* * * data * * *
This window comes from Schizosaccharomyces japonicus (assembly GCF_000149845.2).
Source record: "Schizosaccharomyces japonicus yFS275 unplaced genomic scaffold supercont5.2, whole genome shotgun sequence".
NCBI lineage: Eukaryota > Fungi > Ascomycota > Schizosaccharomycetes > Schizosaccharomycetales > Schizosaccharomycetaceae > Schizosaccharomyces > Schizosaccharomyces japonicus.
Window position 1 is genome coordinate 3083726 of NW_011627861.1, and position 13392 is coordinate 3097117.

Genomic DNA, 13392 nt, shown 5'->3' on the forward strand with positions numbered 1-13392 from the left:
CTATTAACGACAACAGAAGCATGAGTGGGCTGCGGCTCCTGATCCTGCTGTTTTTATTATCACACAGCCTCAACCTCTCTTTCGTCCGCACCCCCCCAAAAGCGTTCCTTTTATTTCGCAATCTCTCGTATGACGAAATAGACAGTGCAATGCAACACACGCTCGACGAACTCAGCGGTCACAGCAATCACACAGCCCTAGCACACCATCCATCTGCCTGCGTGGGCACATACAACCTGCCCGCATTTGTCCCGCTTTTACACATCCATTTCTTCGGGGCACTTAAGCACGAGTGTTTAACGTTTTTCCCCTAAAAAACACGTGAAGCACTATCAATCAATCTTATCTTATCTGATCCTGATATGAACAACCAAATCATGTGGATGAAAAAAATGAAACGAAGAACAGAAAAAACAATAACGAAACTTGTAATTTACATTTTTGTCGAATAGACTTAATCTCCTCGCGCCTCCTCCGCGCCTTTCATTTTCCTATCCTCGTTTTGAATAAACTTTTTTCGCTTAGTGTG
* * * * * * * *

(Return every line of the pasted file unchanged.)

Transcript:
This window comes from Schizosaccharomyces japonicus (assembly GCF_000149845.2).
Source record: "Schizosaccharomyces japonicus yFS275 unplaced genomic scaffold supercont5.2, whole genome shotgun sequence".
NCBI lineage: Eukaryota > Fungi > Ascomycota > Schizosaccharomycetes > Schizosaccharomycetales > Schizosaccharomycetaceae > Schizosaccharomyces > Schizosaccharomyces japonicus.
Window position 1 is genome coordinate 3083726 of NW_011627861.1, and position 13392 is coordinate 3097117.

Genomic DNA, 13392 nt, shown 5'->3' on the forward strand with positions numbered 1-13392 from the left:
CTATTAACGACAACAGAAGCATGAGTGGGCTGCGGCTCCTGATCCTGCTGTTTTTATTATCACACAGCCTCAACCTCTCTTTCGTCCGCACCCCCCCAAAAGCGTTCCTTTTATTTCGCAATCTCTCGTATGACGAAATAGACAGTGCAATGCAACACACGCTCGACGAACTCAGCGGTCACAGCAATCACACAGCCCTAGCACACCATCCATCTGCCTGCGTGGGCACATACAACCTGCCCGCATTTGTCCCGCTTTTACACATCCATTTCTTCGGGGCACTTAAGCACGAGTGTTTAACGTTTTTCCCCTAAAAAACACGTGAAGCACTATCAATCAATCTTATCTTATCTGATCCTGATATGAACAACCAAATCATGTGGATGAAAAAAATGAAACGAAGAACAGAAAAAACAATAACGAAACTTGTAATTTACATTTTTGTCGAATAGACTTAATCTCCTCGCGCCTCCTCCGCGCCTTTCATTTTCCTATCCTCGTTTTGAATAAACTTTTTTCGCTTAGTGTG